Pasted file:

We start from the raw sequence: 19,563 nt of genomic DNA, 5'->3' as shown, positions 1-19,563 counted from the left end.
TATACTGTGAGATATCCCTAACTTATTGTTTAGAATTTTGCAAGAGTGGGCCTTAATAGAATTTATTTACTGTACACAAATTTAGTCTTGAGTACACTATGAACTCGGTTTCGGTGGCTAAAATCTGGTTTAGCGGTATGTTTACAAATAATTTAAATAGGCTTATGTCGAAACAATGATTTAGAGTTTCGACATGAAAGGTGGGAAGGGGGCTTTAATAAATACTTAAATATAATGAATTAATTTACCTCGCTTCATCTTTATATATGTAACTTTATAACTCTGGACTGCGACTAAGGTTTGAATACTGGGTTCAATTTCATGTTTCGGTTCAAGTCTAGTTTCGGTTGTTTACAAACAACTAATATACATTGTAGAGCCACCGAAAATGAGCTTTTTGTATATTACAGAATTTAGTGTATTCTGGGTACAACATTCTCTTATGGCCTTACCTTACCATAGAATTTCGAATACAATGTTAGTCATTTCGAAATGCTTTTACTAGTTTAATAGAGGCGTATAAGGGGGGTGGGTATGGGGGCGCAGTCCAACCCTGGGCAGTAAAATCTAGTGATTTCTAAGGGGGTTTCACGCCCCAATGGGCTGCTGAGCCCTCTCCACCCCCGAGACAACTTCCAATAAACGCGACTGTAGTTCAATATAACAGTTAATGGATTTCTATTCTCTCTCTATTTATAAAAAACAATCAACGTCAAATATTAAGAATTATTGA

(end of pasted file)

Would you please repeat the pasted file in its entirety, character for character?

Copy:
We start from the raw sequence: 19,563 nt of genomic DNA, 5'->3' as shown, positions 1-19,563 counted from the left end.
TATACTGTGAGATATCCCTAACTTATTGTTTAGAATTTTGCAAGAGTGGGCCTTAATAGAATTTATTTACTGTACACAAATTTAGTCTTGAGTACACTATGAACTCGGTTTCGGTGGCTAAAATCTGGTTTAGCGGTATGTTTACAAATAATTTAAATAGGCTTATGTCGAAACAATGATTTAGAGTTTCGACATGAAAGGTGGGAAGGGGGCTTTAATAAATACTTAAATATAATGAATTAATTTACCTCGCTTCATCTTTATATATGTAACTTTATAACTCTGGACTGCGACTAAGGTTTGAATACTGGGTTCAATTTCATGTTTCGGTTCAAGTCTAGTTTCGGTTGTTTACAAACAACTAATATACATTGTAGAGCCACCGAAAATGAGCTTTTTGTATATTACAGAATTTAGTGTATTCTGGGTACAACATTCTCTTATGGCCTTACCTTACCATAGAATTTCGAATACAATGTTAGTCATTTCGAAATGCTTTTACTAGTTTAATAGAGGCGTATAAGGGGGGTGGGTATGGGGGCGCAGTCCAACCCTGGGCAGTAAAATCTAGTGATTTCTAAGGGGGTTTCACGCCCCAATGGGCTGCTGAGCCCTCTCCACCCCCGAGACAACTTCCAATAAACGCGACTGTAGTTCAATATAACAGTTAATGGATTTCTATTCTCTCTCTATTTATAAAAAACAATCAACGTCAAATATTAAGAATTATTGA